After a year of pre-production, filming began in 2002. And the cast would meet once—sometimes twice—every calendar year over the next 12 years and shoot for three or four days at a time. When Arquette was cast as the lead on the CBS series Medium, Hawke and Linklater worried about scheduling, but the actress made it work, filming her scenes over four-day weekends. She’d fly in on a Thursday, rehearse until 1 a.m., and then shoot from Friday to Monday.
“The shoots were pretty limited—maybe three days,” says Linklater. “But to do a three-day shoot, you’ve got to cast, scout the location, get an office, crew up, get the film stock. It’s like making 12 films since you’re originating 12 films. Everything was times 12.”
“People always talk like we shot a bit of it once a year, but it was all random,” adds Hawke. “Sometimes we’d do one scene in November, and then shoot another three days in April, and then do another scene the following August.”
There wasn’t exactly a traditional script, either. Linklater began the project with a skeleton of sorts. He had each character’s main plot points mapped out, and knew how the film would end—as well as its final shot—at conception. According to Linklater, he’d watch and edit the footage he’d shot from the previous year several times before starting an outline, which would later evolve into a script, for the following year. Sometimes, the script wouldn’t fully materialize until a few days before shooting.
“I got to watch my film, think for a year, and re-script it,” says Linklater. “I could never re-shoot anything, but could re-script it, which is where I’d incorporate the incremental changes of my four actors growing and changing, and where I could adjust any ideas I had to the reality in front of me.”
The actors filled in the free-form “unconventional script” with their own life experiences. Linklater and Hawke based the latter’s character on their fathers, since both men were Texan insurance agents who found happiness in their second marriage. Arquette based her character heavily on her mother who, like her character in the film, went back to school, got her degree, and became a psychiatrist. Ellar, meanwhile, seemed to gain more and more confidence in his acting ability as the “living project” progressed, and it shows onscreen.
“Somewhere early on in the scene where we go camping together, the young man that Ellar is now was born,” says Hawke. “He went from being a kid to someone who’d seen Waking Life, liked Radiohead, and had opinions about what was a good movie or what was a bad movie, and how to do a scene. It was very exciting because he was starting to have agency and creativity in his acting.”
One of the scenes a young Ellar suggested—which is, according to Hawke, “the only honest-to-god improvised moment in the movie”—is a fireside chat about how it would be impossible to extend the Star Wars movies past Return of the Jedi. It’s one of many prescient cultural moments scattered throughout the film, including Mason Jr. attending a Harry Potter book signing and, in one prophetic scene, Hawke’s character watching the charred bodies of Blackwater security contractors being strung up on a bridge in Fallujah, and going on a rant about how the Iraq War is Bush’s “big lie.”
“That was me and Ethan at that moment,” says Linklater. “I wanted to go on record saying, ‘This is bullshit.’ I was in New York one afternoon with 4 million other people marching on the U.N. saying, ‘Hey, this is a really dumb idea. They didn’t attack us, and they’re no threat to us.’”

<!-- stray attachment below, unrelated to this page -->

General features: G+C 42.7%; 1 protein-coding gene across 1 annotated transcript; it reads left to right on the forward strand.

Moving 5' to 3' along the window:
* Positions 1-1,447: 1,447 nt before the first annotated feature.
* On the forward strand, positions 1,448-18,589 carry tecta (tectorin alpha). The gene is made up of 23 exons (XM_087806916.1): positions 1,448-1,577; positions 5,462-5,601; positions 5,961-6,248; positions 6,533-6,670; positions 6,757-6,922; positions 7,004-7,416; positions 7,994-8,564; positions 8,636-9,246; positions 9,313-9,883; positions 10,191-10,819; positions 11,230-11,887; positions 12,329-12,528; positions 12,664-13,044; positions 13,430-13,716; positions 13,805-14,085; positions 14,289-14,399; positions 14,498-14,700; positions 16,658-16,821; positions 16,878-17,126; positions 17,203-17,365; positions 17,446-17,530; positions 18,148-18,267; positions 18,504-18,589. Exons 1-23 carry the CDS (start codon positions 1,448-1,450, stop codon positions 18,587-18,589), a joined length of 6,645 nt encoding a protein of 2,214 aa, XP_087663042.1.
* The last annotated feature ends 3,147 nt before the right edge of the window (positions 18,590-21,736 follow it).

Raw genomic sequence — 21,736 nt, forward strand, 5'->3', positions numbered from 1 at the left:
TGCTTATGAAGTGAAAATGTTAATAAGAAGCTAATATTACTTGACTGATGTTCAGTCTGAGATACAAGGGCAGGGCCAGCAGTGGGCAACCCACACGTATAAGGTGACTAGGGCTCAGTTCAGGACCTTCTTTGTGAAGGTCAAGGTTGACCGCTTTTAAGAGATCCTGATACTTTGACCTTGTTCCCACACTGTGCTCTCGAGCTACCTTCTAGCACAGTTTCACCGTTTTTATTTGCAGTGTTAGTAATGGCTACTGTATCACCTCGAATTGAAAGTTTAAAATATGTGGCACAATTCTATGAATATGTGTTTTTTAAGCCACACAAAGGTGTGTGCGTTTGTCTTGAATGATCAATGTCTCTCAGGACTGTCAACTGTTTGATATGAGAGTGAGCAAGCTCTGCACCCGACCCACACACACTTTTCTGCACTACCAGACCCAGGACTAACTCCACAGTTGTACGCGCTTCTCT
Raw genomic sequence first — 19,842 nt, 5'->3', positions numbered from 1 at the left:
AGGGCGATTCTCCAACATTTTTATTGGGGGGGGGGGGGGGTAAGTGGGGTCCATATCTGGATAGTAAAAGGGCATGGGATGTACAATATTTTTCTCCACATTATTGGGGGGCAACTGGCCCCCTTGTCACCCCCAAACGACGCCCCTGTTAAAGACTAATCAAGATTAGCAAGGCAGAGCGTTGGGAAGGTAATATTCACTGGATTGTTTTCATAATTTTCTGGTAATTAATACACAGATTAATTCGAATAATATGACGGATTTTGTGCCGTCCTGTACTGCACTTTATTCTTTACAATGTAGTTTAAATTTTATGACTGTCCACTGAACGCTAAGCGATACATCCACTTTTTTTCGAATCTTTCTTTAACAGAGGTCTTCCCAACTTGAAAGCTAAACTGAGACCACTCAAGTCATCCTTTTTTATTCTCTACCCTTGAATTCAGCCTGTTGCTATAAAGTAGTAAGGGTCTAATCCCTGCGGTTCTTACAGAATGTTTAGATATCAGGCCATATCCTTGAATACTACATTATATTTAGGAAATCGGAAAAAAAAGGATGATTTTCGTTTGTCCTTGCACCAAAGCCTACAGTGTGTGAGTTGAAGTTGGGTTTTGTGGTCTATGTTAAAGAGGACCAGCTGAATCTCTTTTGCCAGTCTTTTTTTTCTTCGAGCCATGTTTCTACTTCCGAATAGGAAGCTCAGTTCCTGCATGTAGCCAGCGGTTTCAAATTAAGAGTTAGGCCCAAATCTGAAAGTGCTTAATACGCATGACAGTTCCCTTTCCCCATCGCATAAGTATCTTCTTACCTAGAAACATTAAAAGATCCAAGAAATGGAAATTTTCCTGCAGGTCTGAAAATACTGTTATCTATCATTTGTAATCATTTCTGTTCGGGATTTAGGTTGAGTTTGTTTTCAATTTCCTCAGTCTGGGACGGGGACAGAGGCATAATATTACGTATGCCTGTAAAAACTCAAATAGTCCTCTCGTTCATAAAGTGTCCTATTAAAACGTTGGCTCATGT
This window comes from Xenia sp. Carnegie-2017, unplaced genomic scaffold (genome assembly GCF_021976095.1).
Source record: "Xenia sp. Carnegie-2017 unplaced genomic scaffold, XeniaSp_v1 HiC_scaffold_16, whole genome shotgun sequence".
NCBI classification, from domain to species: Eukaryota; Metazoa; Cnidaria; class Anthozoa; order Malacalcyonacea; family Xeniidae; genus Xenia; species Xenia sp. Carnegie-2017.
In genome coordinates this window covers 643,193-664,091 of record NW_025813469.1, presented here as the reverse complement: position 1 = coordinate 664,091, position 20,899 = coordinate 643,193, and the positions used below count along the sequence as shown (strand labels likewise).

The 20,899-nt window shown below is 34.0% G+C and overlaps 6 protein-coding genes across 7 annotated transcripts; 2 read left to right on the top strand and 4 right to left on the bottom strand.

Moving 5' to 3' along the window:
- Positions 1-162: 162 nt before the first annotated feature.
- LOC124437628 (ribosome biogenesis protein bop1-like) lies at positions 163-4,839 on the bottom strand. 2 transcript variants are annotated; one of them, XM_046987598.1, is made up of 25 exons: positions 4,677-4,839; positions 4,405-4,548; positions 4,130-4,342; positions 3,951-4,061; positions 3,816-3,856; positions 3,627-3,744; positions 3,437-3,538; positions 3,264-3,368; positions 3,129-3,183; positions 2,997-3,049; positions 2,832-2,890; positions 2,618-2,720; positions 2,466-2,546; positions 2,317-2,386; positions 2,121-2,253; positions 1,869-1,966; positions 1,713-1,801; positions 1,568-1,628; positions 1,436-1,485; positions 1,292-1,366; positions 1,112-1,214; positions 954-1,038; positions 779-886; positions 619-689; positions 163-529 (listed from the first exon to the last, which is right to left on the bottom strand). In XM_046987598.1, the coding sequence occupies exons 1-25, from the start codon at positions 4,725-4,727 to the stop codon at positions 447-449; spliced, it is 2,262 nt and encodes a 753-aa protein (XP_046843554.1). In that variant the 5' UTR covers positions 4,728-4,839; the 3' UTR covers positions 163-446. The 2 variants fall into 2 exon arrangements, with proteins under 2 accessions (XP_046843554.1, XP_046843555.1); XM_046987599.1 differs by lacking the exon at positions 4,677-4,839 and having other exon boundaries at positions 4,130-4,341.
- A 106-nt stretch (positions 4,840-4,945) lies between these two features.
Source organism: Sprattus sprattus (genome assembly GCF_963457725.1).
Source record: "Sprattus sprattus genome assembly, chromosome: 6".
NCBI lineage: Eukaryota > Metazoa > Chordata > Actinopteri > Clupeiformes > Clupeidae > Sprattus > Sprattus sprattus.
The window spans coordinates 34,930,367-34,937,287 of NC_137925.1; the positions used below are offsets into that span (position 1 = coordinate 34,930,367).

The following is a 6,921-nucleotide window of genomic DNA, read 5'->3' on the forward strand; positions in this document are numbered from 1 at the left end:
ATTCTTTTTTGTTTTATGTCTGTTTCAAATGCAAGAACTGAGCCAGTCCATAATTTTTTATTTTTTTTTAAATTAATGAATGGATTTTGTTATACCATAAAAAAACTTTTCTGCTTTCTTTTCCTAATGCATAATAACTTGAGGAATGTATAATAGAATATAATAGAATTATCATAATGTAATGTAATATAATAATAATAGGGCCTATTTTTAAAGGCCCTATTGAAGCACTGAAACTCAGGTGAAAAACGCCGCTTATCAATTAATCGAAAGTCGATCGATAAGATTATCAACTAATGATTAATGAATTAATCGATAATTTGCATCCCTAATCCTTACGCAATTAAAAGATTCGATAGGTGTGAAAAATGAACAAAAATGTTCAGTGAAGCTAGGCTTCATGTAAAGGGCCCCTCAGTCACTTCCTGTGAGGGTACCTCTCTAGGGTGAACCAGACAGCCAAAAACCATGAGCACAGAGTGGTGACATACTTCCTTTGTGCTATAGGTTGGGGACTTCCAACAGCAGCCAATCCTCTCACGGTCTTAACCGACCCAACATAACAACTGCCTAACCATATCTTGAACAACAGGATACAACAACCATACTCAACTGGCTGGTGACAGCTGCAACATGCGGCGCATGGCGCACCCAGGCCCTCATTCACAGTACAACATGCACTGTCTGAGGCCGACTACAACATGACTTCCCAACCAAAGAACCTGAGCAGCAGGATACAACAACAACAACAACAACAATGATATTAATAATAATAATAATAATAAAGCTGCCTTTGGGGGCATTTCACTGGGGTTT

Another funny moment involves a joke at the expense of Bristol Palin, with Hawke’s character struggling to deliver a safe-sex talk to a teenage Samantha. “What’s the one thing you know about Sarah Palin’s daughter?” he asks her. “She’s pregnant.”
In addition to the myriad cultural moments and the actors aging in front of your very eyes, Boyhood uses musical cues to let you know what year it is. The film opens with young Mason Jr. lying in a field, as Coldplay’s Yellow booms, followed by tracks from Blink 182 and Sheryl Crow. Later years incorporate tracks like Soulja Boy’s Crank That and Phoenix’s 1901. “Music’s going to stamp your life from a young person’s standpoint,” Linklater says.
Since the film’s budget was just $2.4 million—along with some change from Linklater’s piggy bank to help finish the project—a lot of favors had to be called in for hit songs. Hawke rang up his pal Jeff Tweedy (of Wilco), and a producer-friend of Linklater’s knew Britney Spears.
“One I was worried about was Arcade Fire’s The Suburbs, which really informs the final part of the movie,” says Linklater. “Win Butler’s from the suburbs of Houston, like the family. I’d never met them but I ran into them at an Oscar brunch and they were nominated this year for Spike Jonze’s movie Her, and I said, ‘Hey, man! I can’t tell you how much I need a couple of your songs!’”
Boyhood is, at its core, a celebration of the quotidian. It’s a film devoid of cliché coming-of-age flashes—the first kiss, losing your virginity, etc.—instead focusing on the smaller victories or losses in between, so that it mirrors the way we proceed through life, the way time unfolds, and how we slowly change with time.
“Collaborating with something as fleeting as time and trying to capture how that’s represented in all of our lives was the essence of the whole film,” says Linklater. “We bet the farm on the power of that—the cumulative effect of all these intimate moments over time equals an emotion, or a feeling. But we all live that way. We’re living our lives and we have feelings about everything that builds up to this moment. It was very much trying to be in touch with how we process life.”